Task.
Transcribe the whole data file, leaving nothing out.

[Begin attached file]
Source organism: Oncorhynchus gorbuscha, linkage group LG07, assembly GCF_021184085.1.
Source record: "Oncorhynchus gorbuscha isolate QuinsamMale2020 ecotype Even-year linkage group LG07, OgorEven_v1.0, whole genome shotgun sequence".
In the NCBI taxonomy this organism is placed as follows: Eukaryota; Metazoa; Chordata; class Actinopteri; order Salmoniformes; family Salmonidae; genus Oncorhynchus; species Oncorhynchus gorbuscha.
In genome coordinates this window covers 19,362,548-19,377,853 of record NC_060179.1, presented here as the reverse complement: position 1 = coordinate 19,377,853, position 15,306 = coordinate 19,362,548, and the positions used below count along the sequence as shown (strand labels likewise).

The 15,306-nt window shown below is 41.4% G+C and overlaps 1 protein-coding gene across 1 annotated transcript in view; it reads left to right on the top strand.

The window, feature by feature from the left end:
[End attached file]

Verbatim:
Source organism: Oncorhynchus gorbuscha, linkage group LG07, assembly GCF_021184085.1.
Source record: "Oncorhynchus gorbuscha isolate QuinsamMale2020 ecotype Even-year linkage group LG07, OgorEven_v1.0, whole genome shotgun sequence".
In the NCBI taxonomy this organism is placed as follows: Eukaryota; Metazoa; Chordata; class Actinopteri; order Salmoniformes; family Salmonidae; genus Oncorhynchus; species Oncorhynchus gorbuscha.
In genome coordinates this window covers 19,362,548-19,377,853 of record NC_060179.1, presented here as the reverse complement: position 1 = coordinate 19,377,853, position 15,306 = coordinate 19,362,548, and the positions used below count along the sequence as shown (strand labels likewise).

The 15,306-nt window shown below is 41.4% G+C and overlaps 1 protein-coding gene across 1 annotated transcript in view; it reads left to right on the top strand.

The window, feature by feature from the left end: